This part of a series where I hypothesise how Donald Trump came to be elected.
I think it’s a fair criticism that Hillary Clinton must have been a bad candidate to have lost to Donald Trump.
That isn’t to say that I necessarily think she would have been a bad president. After all – Obama did make her his Secretary of State, and I do respect Obama’s judgement on many things. I don’t know what to make of the ‘Hillary Clinton is a corrupt warmonger, in the pockets of wall street’ arguments, they smell of fringe conspiracy theorying to me.
But I do think that Hillary Clinton appears to be an insincere politician who panders to political winds, rather than bravely sticking to idealism.
Her about turn on the TPPA is a good example, from calling it ‘the gold standard of trade agreements’ to saying she opposes it. I’m not sure I believe her when she says she no longer thinks it’s right for the US.
It’s fair to say that a huge amount of Trump’s support base was from people who felt that neither Democrats nor Republicans represented their interests. This video here gets into it well:
I sympathise with the sentiment – but I can’t abide accepting Trump’s hateful rhetoric as the price to pay for shaking up the system. I’d much rather have a slow moving establishment politicians, than four years of Trump’s rhetoric.
The 2016 election wasn’t just defined by Trump though – there was also Bernie Sanders who gathered a significant chunk of Democratic support in the primaries, and polled better than Hillary in head to head polls vs Trump.
The pet peeve I have is politicians’ resistance to announcing that they’ll end the drug war. I think that there are many policies, like this one, that politicians agree with, but don’t want to announce, because their research shows that it won’t be politically popular with certain demographics (eg. social conservatives, religious).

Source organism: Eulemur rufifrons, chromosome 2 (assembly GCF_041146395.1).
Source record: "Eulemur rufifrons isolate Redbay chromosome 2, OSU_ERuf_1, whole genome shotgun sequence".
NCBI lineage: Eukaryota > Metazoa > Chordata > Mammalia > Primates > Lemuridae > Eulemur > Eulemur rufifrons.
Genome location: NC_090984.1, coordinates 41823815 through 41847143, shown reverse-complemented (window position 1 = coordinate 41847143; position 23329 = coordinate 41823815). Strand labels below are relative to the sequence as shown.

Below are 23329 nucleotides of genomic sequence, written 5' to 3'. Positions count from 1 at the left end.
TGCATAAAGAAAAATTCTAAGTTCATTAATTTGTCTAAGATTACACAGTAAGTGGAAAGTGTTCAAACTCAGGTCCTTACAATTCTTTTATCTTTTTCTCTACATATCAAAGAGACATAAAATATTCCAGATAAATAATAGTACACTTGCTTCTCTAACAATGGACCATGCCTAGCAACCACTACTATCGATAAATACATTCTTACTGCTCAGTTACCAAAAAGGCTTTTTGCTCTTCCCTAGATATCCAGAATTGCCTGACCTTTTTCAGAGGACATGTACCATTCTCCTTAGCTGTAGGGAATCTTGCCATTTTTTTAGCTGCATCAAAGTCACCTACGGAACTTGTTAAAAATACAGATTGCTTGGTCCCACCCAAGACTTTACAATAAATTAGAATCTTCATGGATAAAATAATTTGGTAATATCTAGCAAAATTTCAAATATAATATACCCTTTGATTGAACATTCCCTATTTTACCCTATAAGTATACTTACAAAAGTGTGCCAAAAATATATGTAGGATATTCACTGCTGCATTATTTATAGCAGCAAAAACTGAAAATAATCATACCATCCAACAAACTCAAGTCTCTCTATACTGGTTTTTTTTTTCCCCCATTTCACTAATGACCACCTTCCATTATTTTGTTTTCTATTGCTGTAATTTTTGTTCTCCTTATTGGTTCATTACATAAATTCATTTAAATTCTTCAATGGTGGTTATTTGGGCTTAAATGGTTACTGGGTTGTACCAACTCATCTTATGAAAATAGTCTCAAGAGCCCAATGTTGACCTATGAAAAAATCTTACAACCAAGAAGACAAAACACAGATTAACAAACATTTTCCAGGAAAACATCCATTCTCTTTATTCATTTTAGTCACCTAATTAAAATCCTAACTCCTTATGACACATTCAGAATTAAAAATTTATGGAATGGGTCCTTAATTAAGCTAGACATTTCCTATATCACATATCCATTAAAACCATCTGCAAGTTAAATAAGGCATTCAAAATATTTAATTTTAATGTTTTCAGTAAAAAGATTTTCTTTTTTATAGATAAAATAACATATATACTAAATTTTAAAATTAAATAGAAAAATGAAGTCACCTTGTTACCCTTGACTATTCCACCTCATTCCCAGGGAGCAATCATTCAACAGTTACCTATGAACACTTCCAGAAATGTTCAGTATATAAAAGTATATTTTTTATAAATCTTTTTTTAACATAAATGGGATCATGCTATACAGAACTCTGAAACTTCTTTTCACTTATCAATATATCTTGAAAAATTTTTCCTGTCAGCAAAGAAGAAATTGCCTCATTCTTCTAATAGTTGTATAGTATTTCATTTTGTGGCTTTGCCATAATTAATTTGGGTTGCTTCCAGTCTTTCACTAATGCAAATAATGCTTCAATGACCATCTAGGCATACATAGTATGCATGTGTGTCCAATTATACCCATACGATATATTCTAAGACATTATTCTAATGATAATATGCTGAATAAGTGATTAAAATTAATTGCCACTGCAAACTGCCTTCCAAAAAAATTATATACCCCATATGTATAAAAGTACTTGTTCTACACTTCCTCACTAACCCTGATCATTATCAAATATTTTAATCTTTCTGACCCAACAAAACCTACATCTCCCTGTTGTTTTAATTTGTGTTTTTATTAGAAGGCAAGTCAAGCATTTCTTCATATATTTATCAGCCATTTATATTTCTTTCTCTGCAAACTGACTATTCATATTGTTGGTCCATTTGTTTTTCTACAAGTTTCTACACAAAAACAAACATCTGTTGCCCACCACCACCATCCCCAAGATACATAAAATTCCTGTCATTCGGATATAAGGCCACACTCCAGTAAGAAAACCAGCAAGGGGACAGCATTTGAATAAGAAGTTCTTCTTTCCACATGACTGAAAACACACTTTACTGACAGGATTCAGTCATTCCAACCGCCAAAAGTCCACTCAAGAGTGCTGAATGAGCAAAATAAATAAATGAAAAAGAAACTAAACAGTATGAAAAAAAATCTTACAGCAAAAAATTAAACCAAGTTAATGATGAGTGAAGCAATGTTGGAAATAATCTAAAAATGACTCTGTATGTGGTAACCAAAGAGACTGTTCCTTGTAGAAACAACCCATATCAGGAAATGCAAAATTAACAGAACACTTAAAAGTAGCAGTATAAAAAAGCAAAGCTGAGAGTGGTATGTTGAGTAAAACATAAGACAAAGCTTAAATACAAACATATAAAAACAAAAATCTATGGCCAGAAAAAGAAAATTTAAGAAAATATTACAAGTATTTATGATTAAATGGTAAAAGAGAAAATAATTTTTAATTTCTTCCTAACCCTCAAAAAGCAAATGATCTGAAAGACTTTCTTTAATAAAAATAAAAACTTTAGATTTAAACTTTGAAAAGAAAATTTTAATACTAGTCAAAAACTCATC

Especially in a two party system, there is an incentive to remain as politically close to the opponent as possible – the idea being that it’s more about winning those swing votes, than winning over people who are already aligned your political leaning.
But I think people see through this game playing. If politicians were willing to be a bit more honest about their genuine political views – then they’d at least appear more credible – even if they piss of some of their potential support base.
Addendum: Perhaps this comes back to being the fault of the public again. Politicians do what they do, because research shows that it works. If people were more ok with voting with politicians who honestly expressed opinions that the voter disagreed with, then perhaps we’d have more honest politicians.